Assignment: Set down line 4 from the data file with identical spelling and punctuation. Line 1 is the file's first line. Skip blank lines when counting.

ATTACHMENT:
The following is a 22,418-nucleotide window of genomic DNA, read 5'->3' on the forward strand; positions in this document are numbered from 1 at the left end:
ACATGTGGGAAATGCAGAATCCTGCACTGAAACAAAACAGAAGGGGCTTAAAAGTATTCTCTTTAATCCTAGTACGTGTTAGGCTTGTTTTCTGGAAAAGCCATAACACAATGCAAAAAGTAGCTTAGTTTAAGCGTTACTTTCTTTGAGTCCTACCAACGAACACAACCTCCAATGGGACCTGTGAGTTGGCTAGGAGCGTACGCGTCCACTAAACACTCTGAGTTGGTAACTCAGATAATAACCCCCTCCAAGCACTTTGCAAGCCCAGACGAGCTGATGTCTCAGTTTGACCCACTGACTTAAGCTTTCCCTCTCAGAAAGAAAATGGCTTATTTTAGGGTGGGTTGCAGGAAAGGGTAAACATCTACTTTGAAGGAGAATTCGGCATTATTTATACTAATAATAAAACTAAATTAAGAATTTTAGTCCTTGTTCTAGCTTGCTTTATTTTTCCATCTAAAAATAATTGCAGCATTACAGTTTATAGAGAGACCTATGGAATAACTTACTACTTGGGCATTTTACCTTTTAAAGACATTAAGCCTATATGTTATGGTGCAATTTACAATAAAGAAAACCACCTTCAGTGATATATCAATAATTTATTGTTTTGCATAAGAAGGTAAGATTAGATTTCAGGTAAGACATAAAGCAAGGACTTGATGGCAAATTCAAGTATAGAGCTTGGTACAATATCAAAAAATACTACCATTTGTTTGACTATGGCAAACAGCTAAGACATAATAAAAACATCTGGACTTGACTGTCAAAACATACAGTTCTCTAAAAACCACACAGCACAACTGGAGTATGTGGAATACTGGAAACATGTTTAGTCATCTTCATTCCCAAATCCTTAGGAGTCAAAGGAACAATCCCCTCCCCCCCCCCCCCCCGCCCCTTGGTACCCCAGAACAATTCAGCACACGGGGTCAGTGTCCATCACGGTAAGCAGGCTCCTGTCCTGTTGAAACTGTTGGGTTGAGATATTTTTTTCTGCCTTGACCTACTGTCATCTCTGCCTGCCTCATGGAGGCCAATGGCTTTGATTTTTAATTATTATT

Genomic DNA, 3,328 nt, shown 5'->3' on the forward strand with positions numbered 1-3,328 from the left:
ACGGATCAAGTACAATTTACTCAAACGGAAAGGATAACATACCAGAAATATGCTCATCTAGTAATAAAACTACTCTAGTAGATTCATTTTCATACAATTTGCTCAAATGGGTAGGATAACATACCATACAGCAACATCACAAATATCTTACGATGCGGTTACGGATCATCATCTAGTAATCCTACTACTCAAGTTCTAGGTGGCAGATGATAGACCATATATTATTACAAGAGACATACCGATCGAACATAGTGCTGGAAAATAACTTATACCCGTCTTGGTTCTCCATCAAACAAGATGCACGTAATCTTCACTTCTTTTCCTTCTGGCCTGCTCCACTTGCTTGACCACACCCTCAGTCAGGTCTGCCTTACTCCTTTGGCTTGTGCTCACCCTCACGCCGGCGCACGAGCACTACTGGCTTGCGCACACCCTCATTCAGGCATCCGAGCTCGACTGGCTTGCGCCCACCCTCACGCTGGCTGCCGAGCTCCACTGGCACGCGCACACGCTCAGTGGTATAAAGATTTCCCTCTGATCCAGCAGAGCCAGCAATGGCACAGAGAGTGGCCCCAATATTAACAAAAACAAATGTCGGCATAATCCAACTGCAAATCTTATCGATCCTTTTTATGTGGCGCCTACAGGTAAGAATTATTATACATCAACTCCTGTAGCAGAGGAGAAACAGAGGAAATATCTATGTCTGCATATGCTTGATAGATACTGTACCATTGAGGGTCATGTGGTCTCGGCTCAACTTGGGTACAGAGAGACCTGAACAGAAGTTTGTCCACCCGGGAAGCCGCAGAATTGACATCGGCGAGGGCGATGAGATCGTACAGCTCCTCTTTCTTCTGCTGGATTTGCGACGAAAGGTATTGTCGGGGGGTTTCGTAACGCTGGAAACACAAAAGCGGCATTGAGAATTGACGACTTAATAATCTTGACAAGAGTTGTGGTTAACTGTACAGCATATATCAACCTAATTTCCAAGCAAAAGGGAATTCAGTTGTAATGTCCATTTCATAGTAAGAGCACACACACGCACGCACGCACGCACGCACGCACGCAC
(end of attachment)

ACGGATCAAGTACAATTTACTCAAACGGAAAGGATAACATACCAGAAATATGCTCATCTAGTAATAAAACTACTCTAGTAGATTCATTTTCATACAATTTGCTCAAATGGGTAGGATAACATACCATACAGCAACATCACAAATATCTTACGATGCGGTTACGGATCATCATCTAGTAATCCTACTACTCAAGTTCTAGGTGGCAGATGATAGACCATATATTATTACAAGAGACATACCGATCGAACATAGTGCTGGAAAATAACTTATACCCGTCTTGGTTCTCCATCAAACAAGATGCACGTAATCTTCACTTCTTTTCCTTCTGGCCTGCTCCACTTGCTTGACCACACCCTCAGTCAGGTCTGCCTTACTCCTTTGGCTTGTGCTCACCCTCACGCCGGCGCACGAGCACTACTGGCTTGCGCACACCCTCATTCAGGCATCCGAGCTCGACTGGCTTGCGCCCACCCTCACGCTGGCTGCCGAGCTCCACTGGCACGCGCACACGCTCAGTGGTATAAAGATTTCCCTCTGATCCAGCAGAGCCAGCAATGGCACAGAGAGTGGCCCCAATATTAACAAAAACAAATGTCGGCATAATCCAACTGCAAATCTTATCGATCCTTTTTATGTGGCGCCTACAGGTAAGAATTATTATACATCAACTCCTGTAGCAGAGGAGAAACAGAGGAAATATCTATGTCTGCATATGCTTGATAGATACTGTACCATTGAGGGTCATGTGGTCTCGGCTCAACTTGGGTACAGAGAGACCTGAACAGAAGTTTGTCCACCCGGGAAGCCGCAGAATTGACATCGGCGAGGGCGATGAGATCGTACAGCTCCTCTTTCTTCTGCTGGATTTGCGACGAAAGGTATTGTCGGGGGGTTTCGTAACGCTGGAAACACAAAAGCGGCATTGAGAATTGACGACTTAATAATCTTGACAAGAGTTGTGGTTAACTGTACAGCATATATCAACCTAATTTCCAAGCAAAAGGGAATTCAGTTGTAATGTCCATTTCATAGTAAGAGCACACACACGCACGCACGCACGCACGCACGCACGCAC